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Origins Available: French, German, Irish
Where did the Irish Feger family come from? What is the Irish Feger family crest and coat of arms? When did the Feger family first arrive in the United States? Where did the various branches of the family go? What is the Feger family history?The surname Feger is derived from the Gaelic "O Faodhagain," which in turn comes from the Latin word "paganus," which refers to a "villager" or "peasant."
Pronunciation, rather than spelling, guided the early scribes and church officials in recording names. This process of estimation often produced to the misleading result of one person's name being recorded under several different spellings. Numerous spelling variations of the surname Feger are preserved in documents of the family history. The various spellings of that name included Fagan, Faggan, Fagin, Feagan, Fegan, Feighan, Fieghan and many more.
First found in County Tyrone, where they settled in early times.
This web page shows only a small excerpt of our Feger research. Another 299 words(21 lines of text) covering the years 1250, 1423 and 1663 are included under the topic Early Feger History in all our PDF Extended History products.
More information is included under the topic Early Feger Notables in all our PDF Extended History products.
During the late 18th and 19th centuries hundreds, of thousands of Irish left their homeland for North American shores. The earlier settlers left for the promise of free land or to participate in the development of what was seen as a new land. This pattern of immigration continued for many years, growing at a slow but steady pace. The 1840s, however, forever disrupted this pattern. In that decade, Ireland experienced an unprecedented plague of disease, starvation, and death, all of which were produced by the failure of the island's potato crop. That decade alone the numbers of people leaving the island rivaled all of the previous years of Irish immigration combined. When these large immigrants hit North American shores they unfortunately encountered more discrimination from the established population. They were, however, very warmly received by industrialists and those with a passion for nation building. The former saw the Irish as a cheap source of labor required for the extraction of coal and lumber, and the manufacture of products, the latter regarded them as a means to occupy the west and to construct the essential bridges, railways, canals, and roadways required by an industrialized nation. Whenever and however the Irish arrived in North America, they were instrumental to the development of what would become the great nations of the United States and Canada. Immigration and passenger lists have shown many early immigrants bearing the old Irish name of Feger:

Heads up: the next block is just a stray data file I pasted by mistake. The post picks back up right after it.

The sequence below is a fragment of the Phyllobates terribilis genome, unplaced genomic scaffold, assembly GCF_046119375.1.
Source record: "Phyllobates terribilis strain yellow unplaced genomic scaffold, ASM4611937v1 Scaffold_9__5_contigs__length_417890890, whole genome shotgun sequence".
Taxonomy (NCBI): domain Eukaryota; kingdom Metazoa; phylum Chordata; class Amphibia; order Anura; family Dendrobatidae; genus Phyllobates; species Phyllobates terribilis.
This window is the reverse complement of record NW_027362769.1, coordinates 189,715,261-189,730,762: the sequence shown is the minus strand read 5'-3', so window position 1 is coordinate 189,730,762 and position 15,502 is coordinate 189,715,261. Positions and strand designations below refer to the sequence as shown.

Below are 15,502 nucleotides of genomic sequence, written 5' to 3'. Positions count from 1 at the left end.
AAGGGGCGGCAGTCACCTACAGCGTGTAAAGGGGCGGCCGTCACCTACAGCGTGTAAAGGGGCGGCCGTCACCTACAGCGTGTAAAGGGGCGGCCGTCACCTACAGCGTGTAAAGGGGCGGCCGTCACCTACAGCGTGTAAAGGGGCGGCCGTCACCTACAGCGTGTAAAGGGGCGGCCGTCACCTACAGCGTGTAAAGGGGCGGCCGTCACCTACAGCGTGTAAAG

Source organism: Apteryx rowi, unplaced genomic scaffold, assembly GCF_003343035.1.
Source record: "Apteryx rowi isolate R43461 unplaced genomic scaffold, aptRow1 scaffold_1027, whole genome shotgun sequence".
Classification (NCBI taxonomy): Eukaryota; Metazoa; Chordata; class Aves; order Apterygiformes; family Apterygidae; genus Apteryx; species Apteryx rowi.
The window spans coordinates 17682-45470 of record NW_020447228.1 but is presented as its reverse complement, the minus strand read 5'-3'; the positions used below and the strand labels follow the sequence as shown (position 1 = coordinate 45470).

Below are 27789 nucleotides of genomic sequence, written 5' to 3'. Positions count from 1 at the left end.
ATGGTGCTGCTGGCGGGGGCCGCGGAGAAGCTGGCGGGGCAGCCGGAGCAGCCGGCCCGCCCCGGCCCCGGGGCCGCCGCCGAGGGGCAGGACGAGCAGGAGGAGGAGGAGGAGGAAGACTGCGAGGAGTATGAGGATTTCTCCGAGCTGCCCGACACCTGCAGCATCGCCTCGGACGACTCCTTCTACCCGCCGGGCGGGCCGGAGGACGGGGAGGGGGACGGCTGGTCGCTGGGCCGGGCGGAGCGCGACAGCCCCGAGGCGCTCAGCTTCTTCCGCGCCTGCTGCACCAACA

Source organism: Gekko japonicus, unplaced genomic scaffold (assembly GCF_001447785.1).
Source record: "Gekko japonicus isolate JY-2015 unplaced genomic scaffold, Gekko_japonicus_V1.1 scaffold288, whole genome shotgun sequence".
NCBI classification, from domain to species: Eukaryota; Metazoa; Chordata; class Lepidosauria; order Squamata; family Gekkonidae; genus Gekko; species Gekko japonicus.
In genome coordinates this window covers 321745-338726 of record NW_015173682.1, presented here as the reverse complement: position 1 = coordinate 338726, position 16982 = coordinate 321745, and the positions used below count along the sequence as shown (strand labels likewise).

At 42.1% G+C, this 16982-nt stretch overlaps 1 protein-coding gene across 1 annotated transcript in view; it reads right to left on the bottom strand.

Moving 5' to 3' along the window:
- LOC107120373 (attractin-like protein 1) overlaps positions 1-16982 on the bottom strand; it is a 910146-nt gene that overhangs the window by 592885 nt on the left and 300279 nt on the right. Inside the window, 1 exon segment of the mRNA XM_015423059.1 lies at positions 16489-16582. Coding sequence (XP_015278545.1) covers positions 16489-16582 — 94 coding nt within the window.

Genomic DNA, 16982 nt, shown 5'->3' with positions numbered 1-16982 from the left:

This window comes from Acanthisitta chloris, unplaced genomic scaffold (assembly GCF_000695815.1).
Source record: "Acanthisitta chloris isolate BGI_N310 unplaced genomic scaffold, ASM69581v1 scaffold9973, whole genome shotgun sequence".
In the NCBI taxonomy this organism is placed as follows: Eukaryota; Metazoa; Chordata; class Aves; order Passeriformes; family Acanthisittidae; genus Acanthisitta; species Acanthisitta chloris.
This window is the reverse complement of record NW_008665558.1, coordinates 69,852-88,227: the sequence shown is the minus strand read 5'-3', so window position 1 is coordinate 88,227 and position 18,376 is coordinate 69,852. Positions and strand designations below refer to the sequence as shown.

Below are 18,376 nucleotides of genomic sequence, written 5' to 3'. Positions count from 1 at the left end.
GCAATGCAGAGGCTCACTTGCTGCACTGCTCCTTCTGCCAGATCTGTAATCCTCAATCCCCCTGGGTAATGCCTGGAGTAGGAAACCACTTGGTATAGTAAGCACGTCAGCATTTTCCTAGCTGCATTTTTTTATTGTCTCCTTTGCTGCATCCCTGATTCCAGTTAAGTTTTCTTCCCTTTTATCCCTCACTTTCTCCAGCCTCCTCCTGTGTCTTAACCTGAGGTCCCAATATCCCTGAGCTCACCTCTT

Feger Settlers in the United States in the 18th Century
Feger Settlers in the United States in the 19th Century
The motto was originally a war cry or slogan. Mottoes first began to be shown with arms in the 14th and 15th centuries, but were not in general use until the 17th century. Thus the oldest coats of arms generally do not include a motto. Mottoes seldom form part of the grant of arms: Under most heraldic authorities, a motto is an optional component of the coat of arms, and can be added to or changed at will; many families have chosen not to display a motto.
Motto: Deo partriaeque fidelis
Motto Translation: Faithful to God and my country.
The Feger Family Crest was acquired from the Houseofnames.com archives. The Feger Family Crest was drawn according to heraldic standards based on published blazons. We generally include the oldest published family crest once associated with each surname.
This page was last modified on 13 August 2012 at 16:26.
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